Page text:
Argos has reported its strongest sales performance in two years as it prepares for its sale to Sainsbury’s, but also revealed it had set aside £30m to compensate store card customers who were charged “excess fees”.
Booming sales of top-end TVs, computers and tablets offset a decline in white goods and weaker sales of seasonal products during the chilly spring weather. Sales of computers and tablets were up 7% each, bucking a decline in the market. Furniture and wearable technology such as fitness watches also sold well.
John Walden, chief executive of Argos’ parent company Home Retail Group, credited a turnaround in the TV market from last year thanks to the new 4K technology, coupled with a boost from the Euro 2016 football tournament, which starts on Friday. Demand was strong for 4K, also known as ultra HD, televisions, which double the standard resolution, giving a better picture.
Like-for-like sales at Argos edged up 0.1% in the 13 weeks to 28 May, the first growth in six quarters. The poor weather is estimated to have reduced sales by 1%. Total sales grew 2.6% to £868m after new store openings.
Internet sales rose 16%, the strongest growth in more than three years, and made up almost half of total revenues in the quarter. Argos introduced Fast Track last autumn offering 20,000 products for immediate store collection or same-day home delivery, and Walden said this was starting to pay off.
He said the company remained on track to complete its agreed £1.4bn takeover by Sainsbury’s in the autumn. Walden also acknowledged that the five-month tussle had been “distracting” but insisted that “morale is good”.
Argos’ strong performance was overshadowed by news that the company had set aside £30m to compensate store card customers who were charged higher penalties for late payments than they should have been. The company discovered the calculation error, which affects less than 10% of its card customers, in the last few days and has yet to write to them.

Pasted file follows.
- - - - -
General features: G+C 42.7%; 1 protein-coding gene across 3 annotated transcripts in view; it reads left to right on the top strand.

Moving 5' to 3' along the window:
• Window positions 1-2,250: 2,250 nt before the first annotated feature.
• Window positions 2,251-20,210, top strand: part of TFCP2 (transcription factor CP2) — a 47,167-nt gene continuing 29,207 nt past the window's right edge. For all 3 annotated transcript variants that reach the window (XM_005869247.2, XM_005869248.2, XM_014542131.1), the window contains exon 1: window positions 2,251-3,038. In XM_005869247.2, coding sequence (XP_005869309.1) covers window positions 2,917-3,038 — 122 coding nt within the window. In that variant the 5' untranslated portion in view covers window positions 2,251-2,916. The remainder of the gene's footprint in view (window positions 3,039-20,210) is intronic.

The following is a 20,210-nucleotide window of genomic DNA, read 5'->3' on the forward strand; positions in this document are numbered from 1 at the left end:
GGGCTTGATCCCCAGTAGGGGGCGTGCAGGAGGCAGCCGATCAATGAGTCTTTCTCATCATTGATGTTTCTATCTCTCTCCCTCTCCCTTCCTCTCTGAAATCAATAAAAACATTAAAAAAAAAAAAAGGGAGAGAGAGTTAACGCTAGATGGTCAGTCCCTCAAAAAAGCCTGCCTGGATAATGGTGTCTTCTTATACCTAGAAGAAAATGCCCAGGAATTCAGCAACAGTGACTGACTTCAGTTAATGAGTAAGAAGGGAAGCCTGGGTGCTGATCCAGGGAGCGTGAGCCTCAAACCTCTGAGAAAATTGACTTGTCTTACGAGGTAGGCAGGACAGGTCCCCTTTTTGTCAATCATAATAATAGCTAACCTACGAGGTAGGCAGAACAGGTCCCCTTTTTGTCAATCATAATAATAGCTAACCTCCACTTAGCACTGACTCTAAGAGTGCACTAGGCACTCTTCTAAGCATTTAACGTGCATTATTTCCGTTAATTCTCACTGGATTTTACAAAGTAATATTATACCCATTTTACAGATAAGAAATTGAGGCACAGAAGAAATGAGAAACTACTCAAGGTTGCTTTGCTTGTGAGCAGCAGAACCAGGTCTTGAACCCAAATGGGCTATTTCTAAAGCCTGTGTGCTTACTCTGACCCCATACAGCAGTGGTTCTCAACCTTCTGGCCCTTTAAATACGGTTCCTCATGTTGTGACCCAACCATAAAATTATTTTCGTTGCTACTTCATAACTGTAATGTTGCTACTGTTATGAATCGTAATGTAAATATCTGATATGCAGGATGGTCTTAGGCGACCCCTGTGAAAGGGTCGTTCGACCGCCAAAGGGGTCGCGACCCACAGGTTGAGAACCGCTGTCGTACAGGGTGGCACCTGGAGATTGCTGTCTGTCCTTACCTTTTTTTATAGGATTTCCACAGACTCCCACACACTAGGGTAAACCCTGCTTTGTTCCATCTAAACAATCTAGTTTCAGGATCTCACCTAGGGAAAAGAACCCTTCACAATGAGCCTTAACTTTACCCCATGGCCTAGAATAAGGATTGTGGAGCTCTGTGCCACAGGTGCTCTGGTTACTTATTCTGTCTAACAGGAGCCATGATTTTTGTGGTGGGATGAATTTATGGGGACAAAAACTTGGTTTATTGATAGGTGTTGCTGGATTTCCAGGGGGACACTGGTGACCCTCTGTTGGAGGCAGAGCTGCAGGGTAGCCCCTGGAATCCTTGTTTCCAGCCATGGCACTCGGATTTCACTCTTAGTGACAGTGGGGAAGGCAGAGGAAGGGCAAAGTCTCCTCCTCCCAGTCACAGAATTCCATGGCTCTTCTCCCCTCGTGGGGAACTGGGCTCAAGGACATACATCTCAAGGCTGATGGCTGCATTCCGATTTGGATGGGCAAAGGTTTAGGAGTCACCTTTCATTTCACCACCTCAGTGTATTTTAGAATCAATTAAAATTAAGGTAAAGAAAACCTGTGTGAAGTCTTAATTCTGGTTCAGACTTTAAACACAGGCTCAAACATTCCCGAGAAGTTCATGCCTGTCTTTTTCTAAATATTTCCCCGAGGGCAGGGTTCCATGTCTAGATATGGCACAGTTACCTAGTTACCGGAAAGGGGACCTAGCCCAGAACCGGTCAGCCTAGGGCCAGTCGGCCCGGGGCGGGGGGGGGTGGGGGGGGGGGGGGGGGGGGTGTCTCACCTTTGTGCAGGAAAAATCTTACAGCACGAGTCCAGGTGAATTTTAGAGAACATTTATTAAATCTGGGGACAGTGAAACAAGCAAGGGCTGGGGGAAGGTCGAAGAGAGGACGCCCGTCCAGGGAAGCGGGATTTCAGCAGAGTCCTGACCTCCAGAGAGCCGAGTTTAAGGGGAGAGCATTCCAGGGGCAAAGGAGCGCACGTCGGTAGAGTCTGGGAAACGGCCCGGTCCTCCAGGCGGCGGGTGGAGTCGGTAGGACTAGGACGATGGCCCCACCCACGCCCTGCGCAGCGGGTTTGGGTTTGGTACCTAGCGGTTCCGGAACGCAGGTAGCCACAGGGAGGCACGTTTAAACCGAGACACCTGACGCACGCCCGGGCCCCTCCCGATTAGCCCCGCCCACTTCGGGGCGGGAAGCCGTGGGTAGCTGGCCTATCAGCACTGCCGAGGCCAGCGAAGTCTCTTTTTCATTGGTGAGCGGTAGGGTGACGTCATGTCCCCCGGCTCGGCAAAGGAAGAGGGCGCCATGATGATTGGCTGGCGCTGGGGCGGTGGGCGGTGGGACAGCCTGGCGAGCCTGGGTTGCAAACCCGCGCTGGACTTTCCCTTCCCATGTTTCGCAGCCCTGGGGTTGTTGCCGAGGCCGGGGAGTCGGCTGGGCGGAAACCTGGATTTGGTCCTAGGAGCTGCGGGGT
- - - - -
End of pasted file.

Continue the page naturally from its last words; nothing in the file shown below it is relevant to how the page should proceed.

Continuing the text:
Affected customers will get “at the maximum double-digit pounds” each. Walden said: “It is not a material matter for the business, but for each customer it matters … We will make it good by them.”
In February, the company took a £17m charge to cover compensation payments to customers, mainly for payment protection insurance.
George Salmon, equity analyst at Hargreaves Lansdown, said the £30m charge effectively wiped out the the profit made by the store card division over the last five years.
“Given the pending takeover, the board of Sainsbury’s will probably be shaking their heads at the news, though in the grander scheme of things the sum involved is not enough to derail the deal,” he said.
“There were some encouraging signs at Argos, in particular the strong increase in digital sales. The proposed takeover by Sainsbury’s now looms large in the future of both companies, and could deliver significant benefits, however the outcome of two challenged businesses joining forces still remains very uncertain.”
Andrew Stevens, lead analyst at consultancy Verdict Retail, described the transformation at Argos over the past two years as significant, and proves that combining a strong physical presence with a modern online offer is a good defence against solely online or store-only rivals.